Oil prices recorded a limited drop on Friday with investor concerns over the speed of oil demand recovery amid confusing news about the effectiveness of COVID-19 vaccines.
International benchmark Brent crude was trading at $69.15 per barrel at 0658 GMT for a 0.69% decrease after closing Thursday at $69.63 a barrel.
American benchmark West Texas Intermediate (WTI) was at $65.51 per barrel at the same time for a 0.77% drop after it ended the previous session at $66.02 a barrel.
Oil prices skyrocketed after the OPEC+ decision to keep the current production levels, as well as from tensions between Saudi Arabia and Yemen on Monday, which resulted in Brent briefly hitting over $71 a barrel.
On Wednesday, US Energy Information Administration (EIA) said the country’s gasoline stocks showed a significant drop, falling 11.9 million barrels, or 4.9% to 231.6 million barrels, which signals demand recovery before the start of the driving season.
However, the speed of actual demand recovery, based on vaccination rates and the degree to which travel and employment conditions return to pre-COVID levels are still uncertain. However, OPEC forecasted better demand in the second half of the year in its monthly report released Thursday.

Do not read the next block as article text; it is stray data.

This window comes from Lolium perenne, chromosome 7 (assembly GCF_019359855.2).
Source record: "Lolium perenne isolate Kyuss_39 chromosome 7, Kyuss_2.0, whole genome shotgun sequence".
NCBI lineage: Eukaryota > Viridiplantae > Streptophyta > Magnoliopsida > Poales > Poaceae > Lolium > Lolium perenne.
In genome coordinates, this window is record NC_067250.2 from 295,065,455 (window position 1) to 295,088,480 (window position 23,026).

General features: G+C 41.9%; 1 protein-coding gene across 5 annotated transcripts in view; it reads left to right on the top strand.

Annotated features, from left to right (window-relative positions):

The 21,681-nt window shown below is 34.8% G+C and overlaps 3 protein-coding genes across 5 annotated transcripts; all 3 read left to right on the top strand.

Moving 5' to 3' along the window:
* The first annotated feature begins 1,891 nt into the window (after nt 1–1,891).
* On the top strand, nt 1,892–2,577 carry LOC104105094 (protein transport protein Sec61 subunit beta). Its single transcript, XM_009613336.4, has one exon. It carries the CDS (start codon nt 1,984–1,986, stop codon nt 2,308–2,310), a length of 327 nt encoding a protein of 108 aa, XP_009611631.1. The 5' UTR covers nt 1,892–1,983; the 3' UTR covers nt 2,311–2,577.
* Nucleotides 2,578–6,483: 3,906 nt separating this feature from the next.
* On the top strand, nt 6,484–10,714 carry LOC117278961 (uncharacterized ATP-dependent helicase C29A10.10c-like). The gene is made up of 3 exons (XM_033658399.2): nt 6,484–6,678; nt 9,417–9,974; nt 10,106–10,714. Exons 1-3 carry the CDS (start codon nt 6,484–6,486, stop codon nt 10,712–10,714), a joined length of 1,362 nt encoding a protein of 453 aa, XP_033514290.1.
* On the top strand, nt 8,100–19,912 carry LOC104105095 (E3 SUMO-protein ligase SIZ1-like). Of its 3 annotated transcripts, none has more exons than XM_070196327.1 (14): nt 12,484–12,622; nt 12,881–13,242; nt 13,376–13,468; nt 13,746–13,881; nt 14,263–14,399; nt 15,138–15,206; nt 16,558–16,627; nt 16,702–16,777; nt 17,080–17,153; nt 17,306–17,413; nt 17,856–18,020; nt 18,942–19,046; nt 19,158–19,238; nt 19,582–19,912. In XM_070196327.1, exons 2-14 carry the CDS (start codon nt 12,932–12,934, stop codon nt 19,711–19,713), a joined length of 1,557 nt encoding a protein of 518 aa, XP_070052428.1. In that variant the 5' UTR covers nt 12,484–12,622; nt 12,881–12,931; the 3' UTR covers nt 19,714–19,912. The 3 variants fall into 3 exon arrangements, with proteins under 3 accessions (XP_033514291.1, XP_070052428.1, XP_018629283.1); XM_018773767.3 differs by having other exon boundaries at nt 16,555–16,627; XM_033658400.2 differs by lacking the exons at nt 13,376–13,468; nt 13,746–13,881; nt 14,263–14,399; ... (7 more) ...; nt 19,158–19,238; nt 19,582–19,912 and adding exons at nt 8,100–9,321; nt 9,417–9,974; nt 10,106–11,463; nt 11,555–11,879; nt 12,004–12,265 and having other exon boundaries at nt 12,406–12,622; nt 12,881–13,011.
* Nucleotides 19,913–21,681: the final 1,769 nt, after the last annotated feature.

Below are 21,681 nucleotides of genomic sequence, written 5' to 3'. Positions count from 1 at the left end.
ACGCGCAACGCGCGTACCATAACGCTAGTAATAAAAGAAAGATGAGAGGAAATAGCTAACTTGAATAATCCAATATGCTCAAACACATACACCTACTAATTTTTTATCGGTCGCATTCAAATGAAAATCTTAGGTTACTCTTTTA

Uncertainties over the efficacy of the current vaccines have escalated after health authorities in some European countries, including Denmark, Norway and Iceland, banned the COVID-19 vaccine developed by AstraZeneca and Oxford University amid reports of severe or fatal blood clots in vaccinated people.
Further declines were limited as US President Joe Biden finally signed the $1.9 trillion coronavirus relief bill into law.
The package will see most Americans receive $1,400 direct payments, expand the child tax credit up to $3,600, and boost funds for state and local government reeling from the coronavirus pandemic.
The American Rescue Plan, as the bill is formally known, will also increase food assistance programs through September and will help low-income households pay for rent.
By Sibel Morrow